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UCSF Cycling Team 'Menstrual Cycles' Fights Multiple Sclerosis

August 19, 2011
Contact: News Office (415) 502-6397

Team Menstrual Cycles

Team Menstrual Cycles, a cycling group consisting of patients, doctors, family and friends
that formed to raise money for MS research, show their spirit with their neurologists at UCSF.
Left to right: Douglas Goodin, M.D., Scott Zamvil, M.D., Ph.D., Ari Green, MD, patient Kate Aks,
patient Michael Richards, Steven Hauser, MD, center, Bruce Cree, MD, PhD, patient Laura
Pliska, Amy Schwartzburg, NP, Jody Steinhauer, MD, and Emmanuelle Waubant, MD, PhD.

When Laura Pliska was first diagnosed with multiple sclerosis (MS) in early 2009, she was initially reluctant to share the very personal information with colleagues in UCSF's Obstetrics, Gynecology and Reproductive Sciences Department where she is the assistant and administrative director of Graduate Medical Education. She also didn't know how to ride a bike.

Now two-and-a-half years later, she is an active cyclist and committed member of Team Menstrual Cycles, a cycling group founded in the ob-gyn department that participates in Bike MS: Waves to Wine — an annual two-day ride through the wine country with a daily course between 40 and 100 miles to raise money for the National MS Society.

The team was founded by Dr. Jody Steinauer, an associate clinical professor in the ob-gyn department, and her husband Michael Richards, following Richard's MS diagnosis in 2008. "We're both cyclists and once the dust settled and we were more comfortable with the diagnosis we wanted to know what we could do about it," said Steinauer. "There is so little known about MS yet it is so incredibly common. Once we found this great ride sponsored by the Northern California MS Society, it fell into place."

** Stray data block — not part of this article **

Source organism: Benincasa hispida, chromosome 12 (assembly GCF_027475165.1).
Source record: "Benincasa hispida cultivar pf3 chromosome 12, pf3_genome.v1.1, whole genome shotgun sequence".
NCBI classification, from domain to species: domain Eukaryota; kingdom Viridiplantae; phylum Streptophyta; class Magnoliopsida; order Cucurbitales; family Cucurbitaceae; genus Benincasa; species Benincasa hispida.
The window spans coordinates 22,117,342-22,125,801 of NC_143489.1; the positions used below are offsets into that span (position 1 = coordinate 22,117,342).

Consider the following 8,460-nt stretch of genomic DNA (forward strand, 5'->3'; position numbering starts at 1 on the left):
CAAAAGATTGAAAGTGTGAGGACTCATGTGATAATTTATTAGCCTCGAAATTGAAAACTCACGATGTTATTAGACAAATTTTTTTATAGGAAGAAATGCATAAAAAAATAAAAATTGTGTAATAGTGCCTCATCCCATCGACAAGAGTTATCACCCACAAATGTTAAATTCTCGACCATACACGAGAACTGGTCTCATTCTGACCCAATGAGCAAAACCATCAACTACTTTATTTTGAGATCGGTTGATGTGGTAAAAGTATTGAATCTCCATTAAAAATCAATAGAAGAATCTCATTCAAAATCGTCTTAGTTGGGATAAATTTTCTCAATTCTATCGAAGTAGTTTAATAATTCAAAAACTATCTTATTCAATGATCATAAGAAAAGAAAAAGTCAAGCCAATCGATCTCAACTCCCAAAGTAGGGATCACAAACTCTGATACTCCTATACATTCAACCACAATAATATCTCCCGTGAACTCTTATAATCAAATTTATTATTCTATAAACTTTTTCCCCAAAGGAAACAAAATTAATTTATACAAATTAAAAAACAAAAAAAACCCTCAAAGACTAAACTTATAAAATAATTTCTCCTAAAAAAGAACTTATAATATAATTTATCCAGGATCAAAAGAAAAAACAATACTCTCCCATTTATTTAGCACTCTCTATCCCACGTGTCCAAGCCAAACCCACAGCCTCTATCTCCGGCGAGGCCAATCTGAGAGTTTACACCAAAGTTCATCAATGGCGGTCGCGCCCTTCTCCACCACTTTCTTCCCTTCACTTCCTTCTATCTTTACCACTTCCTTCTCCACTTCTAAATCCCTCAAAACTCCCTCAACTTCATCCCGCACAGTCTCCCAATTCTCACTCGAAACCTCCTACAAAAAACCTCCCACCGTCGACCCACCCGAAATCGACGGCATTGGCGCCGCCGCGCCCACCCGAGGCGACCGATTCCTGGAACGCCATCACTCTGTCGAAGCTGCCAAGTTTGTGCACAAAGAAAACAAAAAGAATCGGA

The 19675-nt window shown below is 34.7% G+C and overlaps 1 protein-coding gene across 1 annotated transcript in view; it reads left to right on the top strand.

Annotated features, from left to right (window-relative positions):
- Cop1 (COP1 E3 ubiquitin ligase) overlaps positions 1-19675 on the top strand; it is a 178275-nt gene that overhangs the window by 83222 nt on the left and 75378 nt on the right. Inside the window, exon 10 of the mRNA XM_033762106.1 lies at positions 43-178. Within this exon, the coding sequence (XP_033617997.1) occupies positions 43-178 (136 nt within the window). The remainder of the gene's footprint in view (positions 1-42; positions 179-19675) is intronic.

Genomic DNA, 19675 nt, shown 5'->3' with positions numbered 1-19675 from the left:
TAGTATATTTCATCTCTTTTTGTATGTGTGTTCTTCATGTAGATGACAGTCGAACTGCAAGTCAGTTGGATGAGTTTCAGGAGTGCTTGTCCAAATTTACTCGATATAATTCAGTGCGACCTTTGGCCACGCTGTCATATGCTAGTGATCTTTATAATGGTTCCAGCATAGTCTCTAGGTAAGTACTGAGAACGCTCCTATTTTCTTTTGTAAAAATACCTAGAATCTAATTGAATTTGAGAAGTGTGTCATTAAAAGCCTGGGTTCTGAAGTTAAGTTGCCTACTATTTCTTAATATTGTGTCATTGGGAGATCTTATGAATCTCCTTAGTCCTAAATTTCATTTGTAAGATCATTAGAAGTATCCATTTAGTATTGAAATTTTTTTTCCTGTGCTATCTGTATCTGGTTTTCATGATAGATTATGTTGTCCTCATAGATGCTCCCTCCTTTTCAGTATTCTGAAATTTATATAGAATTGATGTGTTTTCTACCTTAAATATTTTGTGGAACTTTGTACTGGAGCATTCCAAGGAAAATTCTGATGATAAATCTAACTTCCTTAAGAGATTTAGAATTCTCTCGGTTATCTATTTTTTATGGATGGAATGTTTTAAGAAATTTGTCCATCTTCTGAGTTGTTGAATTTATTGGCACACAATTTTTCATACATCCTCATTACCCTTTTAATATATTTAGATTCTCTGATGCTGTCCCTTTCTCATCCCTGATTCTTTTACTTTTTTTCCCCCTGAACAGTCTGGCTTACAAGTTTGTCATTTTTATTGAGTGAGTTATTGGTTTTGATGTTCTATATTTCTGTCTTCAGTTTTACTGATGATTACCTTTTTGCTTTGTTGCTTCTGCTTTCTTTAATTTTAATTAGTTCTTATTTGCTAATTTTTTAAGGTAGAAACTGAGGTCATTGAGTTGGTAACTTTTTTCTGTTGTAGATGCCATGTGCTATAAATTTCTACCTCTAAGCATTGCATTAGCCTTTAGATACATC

MS is a debilitating, chronic autoimmune disease that often strikes people before the age of 40 and is more common in women than in men. Most cases involve periodic flare-ups when a person's immune system attacks the myelin sheath that insulates nerve fibers in the brain and spinal cord. Damage to these sheaths can short circuit signals traveling along the nerve fibers, disrupting the normal flow of communication from the brain and causing a range of symptoms, including weakness, sensory disturbance, fatigue, visual impairments and loss of coordination.

Team Menstrual Cycles

Menstrual Cycles team member Michael Richards, center, who was diagnosed
with MS, with his wife Jody Steinauer, a UCSF ob-gyn and founder of the cycling
team, stand with Michael's doctor, neurologist Bruce Cree.

In the team's early days, it was comprised primarily of members of the ob-gyn department who chuckled at the team name. Now as the team continues to grow, it boasts an cadre of members including UCSF faculty and staff and students from family medicine, internal medicine, neurology and dentistry, as well as many past students and residents. Four team members have MS, three of whom are treated at the UCSF MS Center. In total, 65 people are planning to ride as part of Team Menstrual Cycles this year.

"UCSF emphasizes cross-disciplinary opportunities whether through course work or leadership training to develop friendships across boundaries. This team embodies that," said Steinauer. "All of these people are pulled together from across disciplines and interests, and they all care about MS and are coming together to fight for this cause."

In the first year the team had about 20 riders, mostly through connections to the ob-gyn department, and raised more than $50,000. In the second year the team grew to more than 50 riders and raised more than $92,000, second only to Team Chevron. This year their goal is $100,000.

Pliska watched the Menstrual Cycles' debut ride at Waves to Wine from the sidelines, having not yet shared her diagnosis. "I looked at them and I thought, why am I not riding with them?" she said. "Granted, I didn't know how to ride a bike."